Camp

Camp

1.5 out of 51.5 out of 51.5 out of 51.5 out of 5 1.5

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At Camp Validation, err, Ovation, a motley crew of queens, fag hags, subservient losers, fat girls and one straight dude lament their outré afflictions before learning to accept themselves via their shared passion for song and dance. Camp is meant to be a playful homage to the performing arts center Stagedoor Manor (where director Todd Graff once served as a counselor), but this shrill tween version of Fame never shakes loose its maudlin soap opera demeanor. The story follows transgender Latino Michael (Robin De Jesus) and his relationship with straight boy Vlad (David Letterle), a mini Dave Matthews who ends up seducing more than the unpopular Ellen (Joanna Chilcoat). Tony-nominee Graff, whose previous screenwriting credits include Angie and the Fran Drescher classic The Beautician and the Beast, creates in Vlad a genuinely troublesome and illusive gay fantasy: a cute, white “golden boy” so comfortable with his sexuality that he becomes the supreme object of everyone’s affections. Vlad is eager to prove that he’s straight (he makes out with not one, not two, but three girls) but isn’t necessarily afraid of penetration. The film’s creepy lasciviousness is trumped only by the presence of an insufferable Broadway songwriter, Bert Hanley (first-timer Don Dixon, who moves and speaks as if he were perpetually contemplating the size of a hemorrhoid cyst), whose insufferable ramblings at one point go as far as to reference the film’s many evolving dramas. Indeed, every character follows their respective grade school sentiments with egregious self-commentary. Graff takes lessons learned from countless Afterschool Specials (Fat Girl sings and emancipates herself from her parents, Bitches pay for her their crimes and Gay Boy learns to love himself) and sets the resulting kumbaya queer fantasy to banal show tunes. But only one of the film’s musical shout-outs (an homage to Company) has any sort of life of its own. Endless catty quips and references to Broadway shows of yesteryear serve as filler material meant to tickle only the most knowledgeable theater queens. So this is what Camp Mariah must be like.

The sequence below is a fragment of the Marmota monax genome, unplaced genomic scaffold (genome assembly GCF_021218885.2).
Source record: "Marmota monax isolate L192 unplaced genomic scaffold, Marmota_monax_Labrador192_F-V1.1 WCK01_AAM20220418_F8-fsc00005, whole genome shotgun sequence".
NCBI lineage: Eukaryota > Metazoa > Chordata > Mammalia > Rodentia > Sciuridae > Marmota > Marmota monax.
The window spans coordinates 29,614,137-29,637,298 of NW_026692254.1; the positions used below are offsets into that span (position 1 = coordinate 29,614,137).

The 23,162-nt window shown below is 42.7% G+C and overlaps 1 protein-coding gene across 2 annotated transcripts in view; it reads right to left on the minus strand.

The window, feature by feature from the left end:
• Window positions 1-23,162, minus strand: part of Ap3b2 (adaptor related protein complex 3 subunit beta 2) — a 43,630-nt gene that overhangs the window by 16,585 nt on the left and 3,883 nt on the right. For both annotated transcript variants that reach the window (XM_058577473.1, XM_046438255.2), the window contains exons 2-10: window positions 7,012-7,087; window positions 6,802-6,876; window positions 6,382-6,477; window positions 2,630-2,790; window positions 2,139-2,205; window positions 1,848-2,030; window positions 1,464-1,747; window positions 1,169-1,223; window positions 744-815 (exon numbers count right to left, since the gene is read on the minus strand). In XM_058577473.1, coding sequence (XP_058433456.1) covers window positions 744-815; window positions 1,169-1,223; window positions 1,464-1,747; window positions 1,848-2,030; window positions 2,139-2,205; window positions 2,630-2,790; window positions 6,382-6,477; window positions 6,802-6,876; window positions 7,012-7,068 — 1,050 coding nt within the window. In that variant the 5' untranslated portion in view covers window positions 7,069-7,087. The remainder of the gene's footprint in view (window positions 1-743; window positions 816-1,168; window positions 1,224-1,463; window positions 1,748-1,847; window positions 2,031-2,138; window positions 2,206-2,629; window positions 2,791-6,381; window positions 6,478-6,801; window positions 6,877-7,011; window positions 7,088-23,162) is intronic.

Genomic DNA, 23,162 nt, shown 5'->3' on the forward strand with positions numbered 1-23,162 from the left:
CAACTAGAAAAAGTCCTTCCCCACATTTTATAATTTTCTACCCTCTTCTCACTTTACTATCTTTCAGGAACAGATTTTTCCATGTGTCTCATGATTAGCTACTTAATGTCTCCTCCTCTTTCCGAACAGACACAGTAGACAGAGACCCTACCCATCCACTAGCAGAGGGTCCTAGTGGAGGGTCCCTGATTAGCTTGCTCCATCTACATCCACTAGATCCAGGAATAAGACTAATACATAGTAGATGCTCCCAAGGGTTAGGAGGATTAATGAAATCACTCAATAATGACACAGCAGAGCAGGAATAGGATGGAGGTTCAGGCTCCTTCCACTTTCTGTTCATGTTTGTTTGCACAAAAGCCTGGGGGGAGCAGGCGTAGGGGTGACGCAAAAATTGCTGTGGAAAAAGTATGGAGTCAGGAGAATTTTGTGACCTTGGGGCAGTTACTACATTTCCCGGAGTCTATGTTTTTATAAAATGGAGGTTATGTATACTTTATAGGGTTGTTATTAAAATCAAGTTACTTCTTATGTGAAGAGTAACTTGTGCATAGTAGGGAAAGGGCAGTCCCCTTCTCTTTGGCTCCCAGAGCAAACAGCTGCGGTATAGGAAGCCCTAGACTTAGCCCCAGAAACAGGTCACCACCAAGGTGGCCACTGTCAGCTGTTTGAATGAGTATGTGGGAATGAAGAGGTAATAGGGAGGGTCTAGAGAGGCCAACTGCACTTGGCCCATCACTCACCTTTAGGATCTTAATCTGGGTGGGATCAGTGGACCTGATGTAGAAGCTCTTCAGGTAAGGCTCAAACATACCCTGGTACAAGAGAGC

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DVD | Soundtrack
Distributor
IFC Films
Runtime
101 min
Rating
PG-13
Year
2003
Director
Todd Graff
Screenwriter
Todd Graff
Cast
Daniel Letterle, Joanna Chilcoat, Robin De Jesus, Steven Cutts, Vince Rimoldi, Kahiry Bess, Tiffany Taylor, Sasha Allen, Alana Allen, Anna Kendrick, Don Dixon, Robert Orosco, Stephen DiMenna